Saturday, January 24, 2009

In search of a Muay Thai ‘jaguh’

Thai Takes

WHAT would you do if you won bronze in an international Muay Thai competition?

If you were Ramazan “The Punisher” Ramazanov (pix: right), you would tear up your return ticket to Moscow and stay back in Bangkok to train to be a world champion.

In 2004, while his compatriots returned to Russia after fighting in an IFMA (International Federation of Muay Thai Amateur) championship in Thailand, the 19-year-old Russian middleweight champion chose to remain behind and be a professional fighter.

“My mother was shocked. But she said ‘all right’ when I told her I wanted to be a world champion and Thailand was the place to learn Muay Thai,” the Russian recounted.

His decision paid off.

Last year, he was ranked No 1 in World Boxing Council Muay Thai (WBC Muay Thai) super cruiserweight and World Muay Thai Council (WMC) heavyweight. He is also the World Professional Muay Thai Federation (WPMF) heavyweight champion.

Ramazan’s manager Iskhandar Syah @ Tytus wishes there are Malaysians with the Russian fighter’s attitude.

On July 5, last year, Tytus was at the Stadium Malawati in Shah Alam because his fighter, Zidov “Akuma” Dominik, was in the curtain raiser for the Malaysian edition of The Contender Asia qualifier.

There he spotted a 19-year-old jaguh kampung (village champion) who could be the next Ramazan.

“The first time I saw Hashim Ramli fight I told myself, ‘I want this guy.’ I could see his potential,” recalled the 29-year-old Bangkok-based Singaporean.

Hashim also has a marketable face, one Tytus described as “having the look of a Malay actor.”

Early last month, in Bangkok, a Muay Thai fight promoter approached Tytus about Ramazan fighting in a title bout.

But the Russian was unavailable as he was recovering from a nose job (to straighten his battered nose). Remembering Hashim, Tytus proposed to the Malaysian.

“The promoter was not interested as no Malaysian has made it in the Muay Thai international scene,” he related.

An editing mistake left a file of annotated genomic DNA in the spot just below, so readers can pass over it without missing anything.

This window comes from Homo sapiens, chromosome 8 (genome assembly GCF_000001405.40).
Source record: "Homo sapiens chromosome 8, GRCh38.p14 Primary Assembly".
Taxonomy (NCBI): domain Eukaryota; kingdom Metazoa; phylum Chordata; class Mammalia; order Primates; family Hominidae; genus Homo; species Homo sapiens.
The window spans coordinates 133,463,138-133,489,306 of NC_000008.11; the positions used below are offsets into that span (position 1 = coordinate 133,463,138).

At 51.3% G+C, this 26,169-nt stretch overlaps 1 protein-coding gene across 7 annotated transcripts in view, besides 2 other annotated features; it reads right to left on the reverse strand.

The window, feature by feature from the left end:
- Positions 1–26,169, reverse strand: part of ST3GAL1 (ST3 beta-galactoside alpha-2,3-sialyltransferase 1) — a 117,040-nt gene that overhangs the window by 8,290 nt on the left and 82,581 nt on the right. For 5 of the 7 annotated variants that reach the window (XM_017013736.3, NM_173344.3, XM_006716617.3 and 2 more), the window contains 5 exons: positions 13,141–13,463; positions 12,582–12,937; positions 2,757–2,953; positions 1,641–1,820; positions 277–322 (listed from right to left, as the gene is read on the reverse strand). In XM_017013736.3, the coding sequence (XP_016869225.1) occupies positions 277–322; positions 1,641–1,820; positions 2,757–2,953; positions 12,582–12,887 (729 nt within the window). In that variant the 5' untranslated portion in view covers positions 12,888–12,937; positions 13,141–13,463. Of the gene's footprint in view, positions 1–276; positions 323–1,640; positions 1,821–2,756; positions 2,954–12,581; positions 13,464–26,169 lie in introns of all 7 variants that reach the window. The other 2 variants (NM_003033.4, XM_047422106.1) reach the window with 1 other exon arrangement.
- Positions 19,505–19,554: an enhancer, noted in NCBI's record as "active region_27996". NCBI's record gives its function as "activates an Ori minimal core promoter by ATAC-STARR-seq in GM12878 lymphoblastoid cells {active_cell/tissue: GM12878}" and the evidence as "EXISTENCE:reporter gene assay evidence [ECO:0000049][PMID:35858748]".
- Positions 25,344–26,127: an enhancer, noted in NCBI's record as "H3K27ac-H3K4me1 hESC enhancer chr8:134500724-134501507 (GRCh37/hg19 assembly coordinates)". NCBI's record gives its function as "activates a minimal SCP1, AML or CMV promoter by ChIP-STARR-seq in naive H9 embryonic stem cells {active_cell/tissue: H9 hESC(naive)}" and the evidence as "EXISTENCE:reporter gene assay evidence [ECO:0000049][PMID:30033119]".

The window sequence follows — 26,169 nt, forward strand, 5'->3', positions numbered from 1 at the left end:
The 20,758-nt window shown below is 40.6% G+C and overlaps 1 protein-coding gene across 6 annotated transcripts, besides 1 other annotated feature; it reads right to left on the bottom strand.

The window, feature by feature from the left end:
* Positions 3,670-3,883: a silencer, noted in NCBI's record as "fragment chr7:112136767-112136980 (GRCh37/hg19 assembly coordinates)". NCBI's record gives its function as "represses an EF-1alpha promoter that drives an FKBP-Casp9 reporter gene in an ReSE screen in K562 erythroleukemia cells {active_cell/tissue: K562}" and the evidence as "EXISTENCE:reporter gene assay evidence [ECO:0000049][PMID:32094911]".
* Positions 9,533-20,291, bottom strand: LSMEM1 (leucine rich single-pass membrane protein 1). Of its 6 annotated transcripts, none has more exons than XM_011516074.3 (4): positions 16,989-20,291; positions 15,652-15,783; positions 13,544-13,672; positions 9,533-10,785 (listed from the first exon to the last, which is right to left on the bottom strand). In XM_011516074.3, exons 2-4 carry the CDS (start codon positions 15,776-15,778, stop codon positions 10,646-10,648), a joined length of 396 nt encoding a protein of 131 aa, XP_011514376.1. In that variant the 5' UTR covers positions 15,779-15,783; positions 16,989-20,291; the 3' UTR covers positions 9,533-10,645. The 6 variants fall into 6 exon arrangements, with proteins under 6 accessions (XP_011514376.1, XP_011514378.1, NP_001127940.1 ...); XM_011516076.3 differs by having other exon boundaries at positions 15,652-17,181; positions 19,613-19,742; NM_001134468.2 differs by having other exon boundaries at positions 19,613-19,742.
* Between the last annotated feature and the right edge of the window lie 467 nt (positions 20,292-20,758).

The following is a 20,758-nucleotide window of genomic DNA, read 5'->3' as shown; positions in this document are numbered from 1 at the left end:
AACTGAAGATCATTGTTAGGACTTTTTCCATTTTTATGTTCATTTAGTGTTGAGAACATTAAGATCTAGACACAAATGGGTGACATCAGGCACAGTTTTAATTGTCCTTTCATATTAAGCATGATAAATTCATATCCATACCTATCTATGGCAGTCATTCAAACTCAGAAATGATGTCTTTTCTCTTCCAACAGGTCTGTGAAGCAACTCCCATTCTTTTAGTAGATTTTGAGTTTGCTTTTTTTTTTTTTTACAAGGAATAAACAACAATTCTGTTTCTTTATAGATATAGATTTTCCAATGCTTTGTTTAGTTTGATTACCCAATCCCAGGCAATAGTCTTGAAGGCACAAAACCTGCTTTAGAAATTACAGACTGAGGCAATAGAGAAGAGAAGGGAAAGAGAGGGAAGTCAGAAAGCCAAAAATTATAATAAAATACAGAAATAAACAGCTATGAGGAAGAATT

“It would be difficult for him to sell tickets for a fight featuring an unknown Malaysian.”

After much persuasion, the promoter relented. Tytus then called Hashim, telling him “I’m giving you a chance of a lifetime. If you win this title you will be big.”

“Winning a title belt is a stepping stone for Muay Thai fighters. All great Muay Thai fighters — Yodsaenklai (the winner of The Contender Asia) and John Wayne Parr (the runner up) — have won this belt.”

Hashim said “yes.” He was on his way to making Muay Thai history, the first Malaysian to fight in a title bout.

However, the next day Hashim called Tytus, saying: “Abang (big brother), sorry, I have a little problem. Can you please speak to my father?”

“His dad wanted to know how much Hashim will be getting for the fight. I told him the promoter will be paying RM500,” Tytus recounted.

“I told him not to think about money because no promoter in the world will pay an unknown fighter RM10,000. I told him that this was an opportunity for his son to make a name for himself.”

Hashim’s father agreed. However, “little problems” continued to crop up with each passing day.

Six days from fight day (with the fight posters printed and press statement released), the jaguh kampung called to say his father had forbidden him to travel to Thailand.

Hashim, in a telephone interview, admitted that although he regretted letting slip a golden opportunity, he was bound to listen to his father.

“Yes, the fight is very important for me. But my father wanted a flight ticket so that he could accompany me as I’ve never been to Bangkok and I don’t speak English or Thai,” he said in a heavy east coast accent.

Tytus, however, was willing to provide a flight ticket only for a Malaysian Muay Thai instructor who could assist Hashim in his fight.

Still angry at Hashim’s withdrawal, Tytus said: “He had a shot at the title, and he did not grab it.”

Tytus, whose parents live in Johor, has not given up on Malaysian fighters, however.

“But their mentality has to change. They have to think of getting out of Malaysia to improve.”

He is still searching for Malaysia’s Ramazan.

(Published in The Star on January 24, 2009)